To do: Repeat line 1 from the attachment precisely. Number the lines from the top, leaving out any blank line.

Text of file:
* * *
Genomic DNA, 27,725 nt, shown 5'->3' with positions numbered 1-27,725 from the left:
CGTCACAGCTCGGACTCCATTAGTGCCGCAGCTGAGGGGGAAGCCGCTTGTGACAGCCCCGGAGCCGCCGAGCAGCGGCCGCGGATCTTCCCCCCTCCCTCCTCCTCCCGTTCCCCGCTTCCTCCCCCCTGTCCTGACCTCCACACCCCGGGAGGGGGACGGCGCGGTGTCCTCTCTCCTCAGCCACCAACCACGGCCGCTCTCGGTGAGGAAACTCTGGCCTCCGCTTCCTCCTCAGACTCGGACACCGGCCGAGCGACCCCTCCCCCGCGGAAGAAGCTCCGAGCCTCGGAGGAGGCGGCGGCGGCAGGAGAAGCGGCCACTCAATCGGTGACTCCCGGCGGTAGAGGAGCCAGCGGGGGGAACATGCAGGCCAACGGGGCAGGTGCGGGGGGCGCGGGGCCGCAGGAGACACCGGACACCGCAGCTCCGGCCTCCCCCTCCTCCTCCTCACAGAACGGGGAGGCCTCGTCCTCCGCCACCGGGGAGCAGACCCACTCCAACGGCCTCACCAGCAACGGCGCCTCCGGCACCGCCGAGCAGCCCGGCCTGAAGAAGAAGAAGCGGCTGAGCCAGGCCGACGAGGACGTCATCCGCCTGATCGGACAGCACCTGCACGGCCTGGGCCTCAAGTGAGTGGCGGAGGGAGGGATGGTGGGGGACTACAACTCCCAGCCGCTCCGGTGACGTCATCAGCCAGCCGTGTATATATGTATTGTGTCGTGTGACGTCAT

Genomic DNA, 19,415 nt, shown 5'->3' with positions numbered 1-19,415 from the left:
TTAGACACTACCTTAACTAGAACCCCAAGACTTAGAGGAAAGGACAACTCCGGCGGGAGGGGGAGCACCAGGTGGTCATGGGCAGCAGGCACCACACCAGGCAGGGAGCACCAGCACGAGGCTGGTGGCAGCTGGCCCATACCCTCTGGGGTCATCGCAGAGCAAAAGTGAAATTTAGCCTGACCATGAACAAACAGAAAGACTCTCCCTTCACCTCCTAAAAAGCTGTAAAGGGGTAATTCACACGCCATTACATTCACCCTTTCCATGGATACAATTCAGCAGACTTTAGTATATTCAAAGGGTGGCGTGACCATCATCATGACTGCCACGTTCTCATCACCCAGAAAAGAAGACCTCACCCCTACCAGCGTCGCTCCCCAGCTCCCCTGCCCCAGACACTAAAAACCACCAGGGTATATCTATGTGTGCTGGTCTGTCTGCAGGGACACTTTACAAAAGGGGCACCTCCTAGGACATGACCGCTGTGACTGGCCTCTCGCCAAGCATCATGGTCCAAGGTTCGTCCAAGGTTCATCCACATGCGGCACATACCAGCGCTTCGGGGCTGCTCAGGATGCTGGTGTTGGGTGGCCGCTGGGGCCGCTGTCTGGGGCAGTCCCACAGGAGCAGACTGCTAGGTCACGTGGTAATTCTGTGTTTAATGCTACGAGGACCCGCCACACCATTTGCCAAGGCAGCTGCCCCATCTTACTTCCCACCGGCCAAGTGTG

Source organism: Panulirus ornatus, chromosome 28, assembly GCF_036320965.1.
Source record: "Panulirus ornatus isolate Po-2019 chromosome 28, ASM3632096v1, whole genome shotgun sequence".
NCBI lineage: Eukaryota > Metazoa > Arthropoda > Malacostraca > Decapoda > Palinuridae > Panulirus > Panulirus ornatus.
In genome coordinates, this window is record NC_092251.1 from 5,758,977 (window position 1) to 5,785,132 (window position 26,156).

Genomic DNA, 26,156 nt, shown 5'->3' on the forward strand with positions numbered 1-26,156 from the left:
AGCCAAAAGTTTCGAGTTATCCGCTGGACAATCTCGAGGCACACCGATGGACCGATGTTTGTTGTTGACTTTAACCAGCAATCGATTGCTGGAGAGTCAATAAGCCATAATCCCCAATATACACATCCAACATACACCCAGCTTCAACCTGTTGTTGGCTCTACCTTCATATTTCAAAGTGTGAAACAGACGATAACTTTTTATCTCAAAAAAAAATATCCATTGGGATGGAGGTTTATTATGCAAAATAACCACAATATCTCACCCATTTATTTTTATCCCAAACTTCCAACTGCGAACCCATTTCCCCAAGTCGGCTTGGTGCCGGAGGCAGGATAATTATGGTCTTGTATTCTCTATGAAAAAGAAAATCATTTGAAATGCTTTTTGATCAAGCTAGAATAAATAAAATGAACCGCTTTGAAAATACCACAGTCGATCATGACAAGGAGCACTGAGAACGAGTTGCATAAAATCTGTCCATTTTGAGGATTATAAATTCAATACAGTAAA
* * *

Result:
Genomic DNA, 27,725 nt, shown 5'->3' with positions numbered 1-27,725 from the left: